Here are some numbers for you to roll around in your head awhile concerning GMC V-drive powertrains:All Models -
Bevel gear ratio in the 4-spd manual gearbox is 0.808:1 for all 8V71-powered units, starting with the 1961 PD4106.
Bevel gear ratio in the V-730 is 0.87:1
Bevel gear ratio in the 6-71-powered models was 1:1, such as your old TDM. 35-foot Coaches -
All the Parlors in this size used a 4.125:1 rear axle. They were basically geared to run 60 mph @ 1650 rpm using tires that turn 495 revs/mile with the manual gearbox.
The overall final drive ratio with the OEM powertrain is figured as follows: 4th gear x rear axle ratio x bevel gear ratio = final drive ratio. Plugging in the numbers gives you:
([1:1] x [4.125:1] x [0.808:1]) = 3.333:1
If you install a V-730, you get:
([1:1] x [4.125:1] x [0.87:1]) = 3.588:140-foot Coaches -
This size Parlor used a 4.375:1 rear axle ratio. This works out to about 100 rpm higher at any given road speed than the 35-foot models. Makes sense - the 40-footer's heavier.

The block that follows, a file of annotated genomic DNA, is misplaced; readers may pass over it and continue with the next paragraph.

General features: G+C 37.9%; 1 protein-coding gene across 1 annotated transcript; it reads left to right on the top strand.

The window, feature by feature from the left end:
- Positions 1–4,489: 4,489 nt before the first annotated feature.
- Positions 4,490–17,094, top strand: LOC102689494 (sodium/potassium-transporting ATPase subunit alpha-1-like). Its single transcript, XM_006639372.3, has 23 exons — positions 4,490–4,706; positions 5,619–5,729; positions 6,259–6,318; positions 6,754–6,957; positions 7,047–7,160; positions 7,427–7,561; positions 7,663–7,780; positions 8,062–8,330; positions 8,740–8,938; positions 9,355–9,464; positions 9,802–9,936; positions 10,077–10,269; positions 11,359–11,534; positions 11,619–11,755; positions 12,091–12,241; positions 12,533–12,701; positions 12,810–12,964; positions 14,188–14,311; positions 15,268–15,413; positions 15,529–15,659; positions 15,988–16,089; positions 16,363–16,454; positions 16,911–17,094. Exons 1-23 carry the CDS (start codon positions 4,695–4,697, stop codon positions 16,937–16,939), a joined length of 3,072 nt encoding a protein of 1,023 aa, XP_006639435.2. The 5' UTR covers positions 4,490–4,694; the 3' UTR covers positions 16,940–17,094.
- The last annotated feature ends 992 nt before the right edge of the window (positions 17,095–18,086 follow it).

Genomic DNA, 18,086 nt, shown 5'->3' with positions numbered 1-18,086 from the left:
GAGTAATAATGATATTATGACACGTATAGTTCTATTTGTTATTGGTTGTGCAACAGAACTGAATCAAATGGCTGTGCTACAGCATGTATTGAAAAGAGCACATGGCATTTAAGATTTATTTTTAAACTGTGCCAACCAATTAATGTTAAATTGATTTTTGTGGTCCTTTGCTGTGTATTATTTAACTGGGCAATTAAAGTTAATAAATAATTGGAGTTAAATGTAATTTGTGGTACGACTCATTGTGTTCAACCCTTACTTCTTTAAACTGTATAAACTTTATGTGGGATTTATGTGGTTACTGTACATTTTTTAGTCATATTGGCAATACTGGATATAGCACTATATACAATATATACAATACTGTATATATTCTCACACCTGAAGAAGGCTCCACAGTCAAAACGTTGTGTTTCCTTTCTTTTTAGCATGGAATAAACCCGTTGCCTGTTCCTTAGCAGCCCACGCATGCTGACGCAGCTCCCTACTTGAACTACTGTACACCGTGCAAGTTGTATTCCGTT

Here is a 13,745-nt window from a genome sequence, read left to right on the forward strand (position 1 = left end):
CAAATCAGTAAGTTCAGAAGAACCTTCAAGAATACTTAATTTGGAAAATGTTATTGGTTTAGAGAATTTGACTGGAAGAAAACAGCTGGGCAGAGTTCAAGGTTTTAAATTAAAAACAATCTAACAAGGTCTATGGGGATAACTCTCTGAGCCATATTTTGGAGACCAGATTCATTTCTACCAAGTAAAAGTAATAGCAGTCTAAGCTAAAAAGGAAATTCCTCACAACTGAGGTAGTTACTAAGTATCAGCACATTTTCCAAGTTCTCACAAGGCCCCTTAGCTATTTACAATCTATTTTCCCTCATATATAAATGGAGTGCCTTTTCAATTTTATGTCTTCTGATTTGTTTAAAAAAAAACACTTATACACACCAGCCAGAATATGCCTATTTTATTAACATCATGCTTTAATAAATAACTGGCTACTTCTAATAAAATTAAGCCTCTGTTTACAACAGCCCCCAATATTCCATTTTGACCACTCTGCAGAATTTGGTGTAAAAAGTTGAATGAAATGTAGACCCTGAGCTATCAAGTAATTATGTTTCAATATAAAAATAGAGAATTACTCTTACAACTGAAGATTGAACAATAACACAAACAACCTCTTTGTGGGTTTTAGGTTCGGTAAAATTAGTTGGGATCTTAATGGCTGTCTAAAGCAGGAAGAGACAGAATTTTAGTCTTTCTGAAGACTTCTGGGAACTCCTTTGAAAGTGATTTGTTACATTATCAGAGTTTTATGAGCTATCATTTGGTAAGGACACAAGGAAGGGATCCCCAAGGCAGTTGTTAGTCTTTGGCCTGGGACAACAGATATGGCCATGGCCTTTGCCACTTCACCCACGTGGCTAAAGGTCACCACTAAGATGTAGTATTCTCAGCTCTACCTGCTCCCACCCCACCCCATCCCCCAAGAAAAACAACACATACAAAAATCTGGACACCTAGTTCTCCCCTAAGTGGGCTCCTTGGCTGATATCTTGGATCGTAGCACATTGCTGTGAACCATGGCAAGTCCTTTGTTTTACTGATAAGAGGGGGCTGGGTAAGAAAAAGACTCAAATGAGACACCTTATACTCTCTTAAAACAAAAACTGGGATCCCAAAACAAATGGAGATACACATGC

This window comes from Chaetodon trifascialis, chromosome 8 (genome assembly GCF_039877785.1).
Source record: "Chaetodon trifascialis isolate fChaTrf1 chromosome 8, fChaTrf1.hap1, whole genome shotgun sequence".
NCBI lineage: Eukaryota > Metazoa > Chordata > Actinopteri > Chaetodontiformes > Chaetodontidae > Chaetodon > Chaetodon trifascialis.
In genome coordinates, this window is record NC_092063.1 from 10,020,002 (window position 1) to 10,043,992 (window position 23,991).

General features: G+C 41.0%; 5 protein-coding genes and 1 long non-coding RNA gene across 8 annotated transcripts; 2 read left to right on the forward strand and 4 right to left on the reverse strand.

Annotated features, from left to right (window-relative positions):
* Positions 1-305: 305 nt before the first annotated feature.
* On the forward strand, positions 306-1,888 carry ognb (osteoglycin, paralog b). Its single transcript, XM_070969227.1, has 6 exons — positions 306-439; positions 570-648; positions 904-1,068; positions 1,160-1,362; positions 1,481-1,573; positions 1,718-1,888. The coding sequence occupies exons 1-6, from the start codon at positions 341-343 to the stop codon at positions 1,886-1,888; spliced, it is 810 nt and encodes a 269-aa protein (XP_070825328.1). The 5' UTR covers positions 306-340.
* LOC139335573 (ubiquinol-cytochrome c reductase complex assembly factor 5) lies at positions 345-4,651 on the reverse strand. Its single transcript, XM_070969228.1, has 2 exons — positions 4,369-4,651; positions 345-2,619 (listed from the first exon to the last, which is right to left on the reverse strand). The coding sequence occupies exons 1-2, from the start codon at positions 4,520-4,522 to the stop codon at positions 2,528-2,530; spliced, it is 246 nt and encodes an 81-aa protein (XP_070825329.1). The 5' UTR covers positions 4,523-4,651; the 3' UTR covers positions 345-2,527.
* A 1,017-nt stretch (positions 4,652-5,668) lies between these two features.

Plugging the numbers into the above formula gives you a final drive of 3.535:1 for the stick shift, and 3.806:1 for the V-730.Real World Mileage -
After 25+ years in the bus industy, IBME that most stick-shift, 8V71-powered 35-foot GMs get 8-9 mpg overall. Some owners, running in the flat mid-west and keeping the speed down to around 60, have reported 10, but that's rare. V-730-equipped models return 1 - 1.5 mpg less.
Most 40-foot stick GMs get 7-8 mpg, and again, the V-730s about 1 - 1.5 mpg less.
It really does depend on the routing, winds, weight of right shoe, highway vs city, overall weight of coach, etc.
Because of the limited amount of powertrain options for a V-drive GMC, about the only way to improve mileage (besides parking it and never driving) is to install 24.5" wheels with the tallest 11R24.5 tires you can find. Bridgestone, for example, makes a drive tire that turns 470 revs/mile. This tire will just about bring a V-730-equipped coach back to similar mileage as a stick-shift unit.
The heavier 40-foot MCIs will return 1 - 1.5 mpg less on average than a comparable GMC. Simple physics.
Where a bus really shines compared to a stick 'n staple is in range. A PD4106 with the OEM stick shift powertrain, for example, will go over 1,000 miles on a tank of fuel, and still leave you enough to find a truck stop. So will the 4905, for that matter, but the reserve margin's a little tighter.
Finally, you don't buy a bus for fuel mileage. It's just like the old joke about the Mercedes salesman telling the prospective customer after being asked about a model's fuel consumption: "If you cannot afford the fuel mileage, you cannot afford the car." You buy a bus for the safety and convenience, not mileage.
FWIW & HTH. . .